Wherefore to make him know she knew, she this device did frame:
When long she had been wrong'd, and sought the forsayd meanes in vaine,
She rideth to the simple graunge with bud a slender traine.
She lighteth, entreth, greets them well, and then did looke about her;
The guiltie household knowing her, did wish themselves without her;
Yet, for she looked merily, the lesse they did misdoubt her.
When she had seen the beauteous wench, (then blushing fairnes fairer),
Such beauty made the countesse hold them both excus'd the rather.
Who would not bite at such a bait? thought she: and who (though loth)
So poore a wench, but gold might tempt? sweet errors led them both.
Scarce one in twenty that had bragg'd of proffer'd gold denied,
Or of such yeelding beautie baulkt, but tenne to one, had lied.
Thus thought she: and she thus declares her cause of coming thether:
'My Lord, oft hunting in these partes, through travel, night, or wether,
'Hath often lodged in your house; I thanke you for the same;
For why? it doth him jolly ease to lie so neare his game.
'But, for you have not furniture beseeming such a guest,
I bring his owne, and come myselfe to see his lodging drest.'
With that two sumpters were discharg'd, in which were hangings brave,
Silke coverings, curtens, carpets, plate, and al such turn should have.
When all was handsomly dispos'd, she prayes them to have care
That nothing hap in their default, that might his health impair.
'And, damsell,' quoth shee, 'for it seemes this household is but three,
And for thy parents age, that this small chiefely rest on thee;
'Do me that good, else would to God he hither comes no more.'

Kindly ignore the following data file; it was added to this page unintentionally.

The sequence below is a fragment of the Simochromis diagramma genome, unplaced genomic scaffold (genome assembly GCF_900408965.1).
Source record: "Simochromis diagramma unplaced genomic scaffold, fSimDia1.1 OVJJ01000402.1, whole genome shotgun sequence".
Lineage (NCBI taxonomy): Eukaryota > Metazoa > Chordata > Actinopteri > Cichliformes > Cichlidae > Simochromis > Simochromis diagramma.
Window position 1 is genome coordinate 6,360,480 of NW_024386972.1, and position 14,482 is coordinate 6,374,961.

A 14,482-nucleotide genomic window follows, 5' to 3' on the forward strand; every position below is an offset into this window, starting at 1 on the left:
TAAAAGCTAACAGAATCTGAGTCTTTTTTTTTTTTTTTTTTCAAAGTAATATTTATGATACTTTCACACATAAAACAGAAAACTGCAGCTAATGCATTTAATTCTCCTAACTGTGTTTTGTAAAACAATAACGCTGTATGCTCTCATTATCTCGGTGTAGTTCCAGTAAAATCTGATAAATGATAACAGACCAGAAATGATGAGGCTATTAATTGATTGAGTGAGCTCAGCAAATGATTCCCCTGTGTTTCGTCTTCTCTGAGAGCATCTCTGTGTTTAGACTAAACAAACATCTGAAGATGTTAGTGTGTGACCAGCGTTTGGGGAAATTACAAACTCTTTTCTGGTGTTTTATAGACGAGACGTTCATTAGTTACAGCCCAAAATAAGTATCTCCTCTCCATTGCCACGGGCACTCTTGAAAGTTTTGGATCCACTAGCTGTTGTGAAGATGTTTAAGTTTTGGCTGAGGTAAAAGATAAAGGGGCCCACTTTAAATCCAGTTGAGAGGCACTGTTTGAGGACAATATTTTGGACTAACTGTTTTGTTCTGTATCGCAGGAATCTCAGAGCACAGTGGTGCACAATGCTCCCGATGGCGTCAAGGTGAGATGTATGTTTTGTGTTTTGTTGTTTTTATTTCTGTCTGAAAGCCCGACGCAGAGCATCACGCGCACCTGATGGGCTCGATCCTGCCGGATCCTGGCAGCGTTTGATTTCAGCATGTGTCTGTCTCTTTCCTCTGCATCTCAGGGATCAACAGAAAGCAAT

So tooke she horse, and ere she went bestowed gould good store.
Full little thought the countie that his countesse had done so,
Who, now return'd from far affaires, did to his sweet-heart go.
No sooner sat he foote within the late deformed cote,
But that the formall change of things his wondring eies did note.
But when he knew those goods to be his proper goods; though late,
Scarce taking leave, he home returnes the matter to debate.
The countesse was a-bed, and he with her his lodging tooke.
'Sir, welcome home' (quoth shee), 'this night for you I did not looke.'
Then did he question her of such his stuffe bestowed soe.
'Forsooth,' quoth she, 'because I did your love and lodging knowe:
'Your love to be a proper wench, your lodging nothing lesse;
I held it for your health, the house more decently to dresse.
'Well wot I, notwithstanding her, your Lordship loveth me;
And greater hope to hold you such by quiet, then brawles, 'you' see.
'Then for my duty, your delight, and to retaine your favour,
All done I did, and patiently expect your wonted 'haviour.'
Her patience witte, and answer wrought his gentle teares to fall:
When (kissing her a score of times), he said, and did it: 'so each wife her husband may' recall.

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Poem Submitted: Wednesday, April 21, 2010

Poem Edited: Saturday, May 7, 2011